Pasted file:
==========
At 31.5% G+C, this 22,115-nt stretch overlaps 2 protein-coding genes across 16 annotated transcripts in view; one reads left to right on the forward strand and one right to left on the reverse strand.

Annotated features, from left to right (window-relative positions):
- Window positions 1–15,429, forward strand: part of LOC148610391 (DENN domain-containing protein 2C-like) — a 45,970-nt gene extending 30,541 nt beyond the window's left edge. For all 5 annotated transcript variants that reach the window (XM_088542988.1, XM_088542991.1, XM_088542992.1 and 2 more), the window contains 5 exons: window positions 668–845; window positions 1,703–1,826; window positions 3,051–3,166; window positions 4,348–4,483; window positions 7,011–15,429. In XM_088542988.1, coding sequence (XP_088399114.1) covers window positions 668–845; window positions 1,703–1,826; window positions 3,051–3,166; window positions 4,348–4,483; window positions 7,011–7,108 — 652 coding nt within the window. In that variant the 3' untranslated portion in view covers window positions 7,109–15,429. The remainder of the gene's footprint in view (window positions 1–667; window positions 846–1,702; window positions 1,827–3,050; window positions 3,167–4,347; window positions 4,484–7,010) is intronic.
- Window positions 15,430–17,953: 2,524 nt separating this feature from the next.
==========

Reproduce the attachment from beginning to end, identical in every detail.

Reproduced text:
At 31.5% G+C, this 22,115-nt stretch overlaps 2 protein-coding genes across 16 annotated transcripts in view; one reads left to right on the forward strand and one right to left on the reverse strand.

Annotated features, from left to right (window-relative positions):
- Window positions 1–15,429, forward strand: part of LOC148610391 (DENN domain-containing protein 2C-like) — a 45,970-nt gene extending 30,541 nt beyond the window's left edge. For all 5 annotated transcript variants that reach the window (XM_088542988.1, XM_088542991.1, XM_088542992.1 and 2 more), the window contains 5 exons: window positions 668–845; window positions 1,703–1,826; window positions 3,051–3,166; window positions 4,348–4,483; window positions 7,011–15,429. In XM_088542988.1, coding sequence (XP_088399114.1) covers window positions 668–845; window positions 1,703–1,826; window positions 3,051–3,166; window positions 4,348–4,483; window positions 7,011–7,108 — 652 coding nt within the window. In that variant the 3' untranslated portion in view covers window positions 7,109–15,429. The remainder of the gene's footprint in view (window positions 1–667; window positions 846–1,702; window positions 1,827–3,050; window positions 3,167–4,347; window positions 4,484–7,010) is intronic.
- Window positions 15,430–17,953: 2,524 nt separating this feature from the next.